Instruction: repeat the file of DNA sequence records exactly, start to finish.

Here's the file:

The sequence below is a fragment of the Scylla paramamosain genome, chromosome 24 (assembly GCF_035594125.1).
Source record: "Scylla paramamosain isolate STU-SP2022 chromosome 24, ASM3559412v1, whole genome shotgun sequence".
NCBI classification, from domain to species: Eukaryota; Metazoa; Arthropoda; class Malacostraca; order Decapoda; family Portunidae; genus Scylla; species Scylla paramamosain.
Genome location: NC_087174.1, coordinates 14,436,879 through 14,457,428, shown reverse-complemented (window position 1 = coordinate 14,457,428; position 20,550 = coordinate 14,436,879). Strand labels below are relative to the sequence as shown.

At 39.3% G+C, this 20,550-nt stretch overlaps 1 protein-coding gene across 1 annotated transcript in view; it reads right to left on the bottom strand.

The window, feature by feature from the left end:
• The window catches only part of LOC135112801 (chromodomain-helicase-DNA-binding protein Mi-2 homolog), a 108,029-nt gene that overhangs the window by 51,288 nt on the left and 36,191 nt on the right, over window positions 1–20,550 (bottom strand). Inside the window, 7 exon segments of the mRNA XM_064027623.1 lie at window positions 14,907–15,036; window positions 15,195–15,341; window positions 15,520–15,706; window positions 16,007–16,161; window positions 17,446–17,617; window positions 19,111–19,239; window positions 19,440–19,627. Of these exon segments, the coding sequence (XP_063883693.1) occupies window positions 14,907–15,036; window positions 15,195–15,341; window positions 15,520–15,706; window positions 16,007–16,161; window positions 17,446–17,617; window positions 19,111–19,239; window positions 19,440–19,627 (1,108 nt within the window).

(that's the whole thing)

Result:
The sequence below is a fragment of the Scylla paramamosain genome, chromosome 24 (assembly GCF_035594125.1).
Source record: "Scylla paramamosain isolate STU-SP2022 chromosome 24, ASM3559412v1, whole genome shotgun sequence".
NCBI classification, from domain to species: Eukaryota; Metazoa; Arthropoda; class Malacostraca; order Decapoda; family Portunidae; genus Scylla; species Scylla paramamosain.
Genome location: NC_087174.1, coordinates 14,436,879 through 14,457,428, shown reverse-complemented (window position 1 = coordinate 14,457,428; position 20,550 = coordinate 14,436,879). Strand labels below are relative to the sequence as shown.

At 39.3% G+C, this 20,550-nt stretch overlaps 1 protein-coding gene across 1 annotated transcript in view; it reads right to left on the bottom strand.

The window, feature by feature from the left end:
• The window catches only part of LOC135112801 (chromodomain-helicase-DNA-binding protein Mi-2 homolog), a 108,029-nt gene that overhangs the window by 51,288 nt on the left and 36,191 nt on the right, over window positions 1–20,550 (bottom strand). Inside the window, 7 exon segments of the mRNA XM_064027623.1 lie at window positions 14,907–15,036; window positions 15,195–15,341; window positions 15,520–15,706; window positions 16,007–16,161; window positions 17,446–17,617; window positions 19,111–19,239; window positions 19,440–19,627. Of these exon segments, the coding sequence (XP_063883693.1) occupies window positions 14,907–15,036; window positions 15,195–15,341; window positions 15,520–15,706; window positions 16,007–16,161; window positions 17,446–17,617; window positions 19,111–19,239; window positions 19,440–19,627 (1,108 nt within the window).